Travel By River

Are you quite ready to get back to London?  I know I am.

France was magnifique, but London Town is home!

Sadly, I only have a few more days in this beautiful city before I head back to America.  Consequently, the rose-coloured (yep) glasses are in full effect and I’m looking upon even the most mundane details of London life with soppy sentimentality.  I thought I’d take a break from big adventures to appreciate some of the little things.  So this, folks, is a post about my work commute!  Hooray, right?!  No?  I promise you’ll like it.

I’ve had a summer internship at a start-up in the City (the financial district), which meant an hour-long twice-daily commute on the packed tube during rush hour.  Despair, sweat, and death.  In that order.  Until societal expectations change and it is socially acceptable for me to rest my head on the back of the businessman wedged in front of me, this will never be a happy situation.  However, a couple of months ago, I made a life-changing discovery.

I could take the BOAT.


TfL (forever the gold standard for public transport systems in my heart) runs a River Bus service called the Thames Clippers which can zip you up and down the river in half the time that the tube takes.  There are only a handful of piers sprinkled along the Thames, but by a stroke of good fortune, I live nearly right on top of one.  It took me a few weeks of acclimatization before I could get up early enough to catch the boat in to work, so I started out just taking it home.

My office was a quick 15-minute walk to Blackfriars (above), through the City and past St. Paul’s.  Having the chance to walk past that beautiful cathedral every day is something that’s quickly become routine, but I want to remember how special it really is (a life exotic, ya know?).


I hop on there, and the boat rolls up to Embankment next (right by LSE… yup, I could have been doing this alllll year.  Kicking myself to the max!).


It’s kinda lovely.  I’ve had a couple of trips where it’s been cloudy or raining, but it’s still not too shabby when you get this view:


(I spy the London Eye!)

Let’s face it, Big Ben looks purdy in any light.  Even under an Eeyore-worthy little black rain cloud.


Moving right along.  I can’t even tell you what a difference it made to my general mood and peace of mind to breeze along the river in the fresh air (or cozied up inside) instead of shoving myself in to a Tetris puzzle of suits and hoping nobody sneezes on me.

You also get a completely different perspective on London by traveling by river.  It’s like when I started walking or taking the bus between by usual tube stops – I realized how everything was connected instead of just popping up from underground!


The futuristic flat buildings at St. George Wharf are pretty cool, and somehow remind me a little bit of Sydney.


The further west you get, the more things calm down.  Passing through Vauxhall on one side and Pimlico on the other, suddenly the bustle of Westminster seems far behind you.  There were times during the year when I lamented the fact that I lived so much further from the city center than some of my classmates, but truthfully,  it’s very refreshing to leave it all behind at the end of the day and head back to Zone 2.


Whenever we sailed past the lovely Peace Pagoda in Battersea Park, I always knew I was getting close to home.


Then the lovely Albert Bridge would loom up out of the distance.  This is my neck of the woods (that phrase always makes me think of Al Roker… sorry Dad).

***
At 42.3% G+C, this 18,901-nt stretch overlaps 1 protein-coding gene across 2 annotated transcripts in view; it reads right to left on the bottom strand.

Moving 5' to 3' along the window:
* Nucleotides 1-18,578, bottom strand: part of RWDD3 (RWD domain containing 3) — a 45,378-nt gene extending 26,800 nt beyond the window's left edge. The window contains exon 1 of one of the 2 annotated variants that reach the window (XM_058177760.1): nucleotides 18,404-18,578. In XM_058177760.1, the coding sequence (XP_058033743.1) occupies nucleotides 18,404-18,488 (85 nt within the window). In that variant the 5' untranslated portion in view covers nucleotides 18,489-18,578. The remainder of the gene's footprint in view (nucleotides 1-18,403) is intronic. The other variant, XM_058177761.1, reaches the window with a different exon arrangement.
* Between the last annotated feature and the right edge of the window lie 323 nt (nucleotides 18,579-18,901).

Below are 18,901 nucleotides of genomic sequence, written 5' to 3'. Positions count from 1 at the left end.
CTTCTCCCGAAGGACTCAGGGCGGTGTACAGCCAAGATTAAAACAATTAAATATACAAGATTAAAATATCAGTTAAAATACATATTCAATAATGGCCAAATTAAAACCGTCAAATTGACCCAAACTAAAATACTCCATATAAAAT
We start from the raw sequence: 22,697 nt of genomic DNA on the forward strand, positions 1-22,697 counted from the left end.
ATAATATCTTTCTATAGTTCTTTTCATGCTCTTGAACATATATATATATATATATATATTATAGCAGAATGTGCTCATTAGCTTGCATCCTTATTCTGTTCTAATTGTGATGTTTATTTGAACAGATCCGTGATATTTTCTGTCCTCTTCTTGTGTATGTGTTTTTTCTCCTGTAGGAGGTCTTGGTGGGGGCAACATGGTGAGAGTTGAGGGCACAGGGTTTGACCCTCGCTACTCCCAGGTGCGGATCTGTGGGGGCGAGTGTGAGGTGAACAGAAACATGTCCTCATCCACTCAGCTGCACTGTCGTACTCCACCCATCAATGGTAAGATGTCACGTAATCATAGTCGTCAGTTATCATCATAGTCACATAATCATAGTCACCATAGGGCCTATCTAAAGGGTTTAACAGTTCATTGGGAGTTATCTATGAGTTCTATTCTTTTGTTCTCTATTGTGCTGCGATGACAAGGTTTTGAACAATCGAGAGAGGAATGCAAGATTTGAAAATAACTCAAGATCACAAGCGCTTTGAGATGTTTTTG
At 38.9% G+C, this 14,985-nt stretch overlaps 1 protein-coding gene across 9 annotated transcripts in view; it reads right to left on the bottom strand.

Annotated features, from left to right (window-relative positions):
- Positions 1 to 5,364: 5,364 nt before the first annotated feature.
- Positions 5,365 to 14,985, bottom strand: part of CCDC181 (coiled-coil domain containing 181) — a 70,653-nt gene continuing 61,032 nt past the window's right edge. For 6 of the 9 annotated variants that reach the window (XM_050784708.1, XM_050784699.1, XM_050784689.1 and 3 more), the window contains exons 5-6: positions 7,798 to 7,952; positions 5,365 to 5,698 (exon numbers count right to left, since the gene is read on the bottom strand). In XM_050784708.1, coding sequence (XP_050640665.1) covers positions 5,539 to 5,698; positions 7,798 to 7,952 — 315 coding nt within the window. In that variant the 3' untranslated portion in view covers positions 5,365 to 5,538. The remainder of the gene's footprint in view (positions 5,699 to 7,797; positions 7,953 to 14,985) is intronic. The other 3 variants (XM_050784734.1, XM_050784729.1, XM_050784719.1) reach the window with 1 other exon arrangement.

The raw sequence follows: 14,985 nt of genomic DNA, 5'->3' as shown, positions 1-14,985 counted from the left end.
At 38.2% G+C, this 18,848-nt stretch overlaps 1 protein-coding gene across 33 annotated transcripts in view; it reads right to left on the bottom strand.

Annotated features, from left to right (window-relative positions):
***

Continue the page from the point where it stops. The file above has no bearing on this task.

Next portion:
After a few more minutes, we’d dock up at my pier and a handful of us are unloaded a few steps from my front door (well, basically).

And look – eventually, I got my act together enough to catch the morning boat in to work, too.  I would pop into our local coffee shop (where I’m sitting right now, incidentally) and leisurely wander down to the pier with Americano in hand.  It’s been the epitome of the word “pleasant.”


I just can’t believe I didn’t figure this out sooner.  My commute became one of the things I looked forward to most – just a few calm, peaceful, precious minutes to relax and clear my head before heading in for a full workday or getting home to continue dissertation work.  I’m going to be the crazy lady who waxes poetic about her youth in the urban jungle by saying, “Oh, I miss commuting!”

Ah well.  I was always going to be crazy.

Green & Lovely Greenwich

One of the things I miss most about the Outer Banks is the community.

Despite being a happenin’ vacation destination from May to September, the number of people who actually lived there was relatively small, so everyone knew everyone else.  The bond of “local” runs deep.

This was evident in the most significant way after Hurricane Irene when everyone mobilized to help those whose homes had been ruined by the storm, but it’s also apparent in other ways.  No matter how far you travel, the label of OBXer keeps you connected.  Acquaintances who would otherwise be relative unknowns become friends through the beach bum bond.

One of my regular coffee customers has a granddaughter who just finished up a semester abroad in Ireland and was passing through London for a few days on her way back to the US, so she emailed me and asked if I wanted to get together.  She was staying on the opposite side of London from my flat, so we decided to meet in the middle and adventure south of the river to Greenwich.

Yet another neighborhood that I had yet to explore, Greenwich stole my heart almost instantly, and I’m mostly posting these photos to convince Amity that we should move there when our lease runs out in August.

First of all, you get to take the DLR to get there, and I love the DLR more than most things in this life.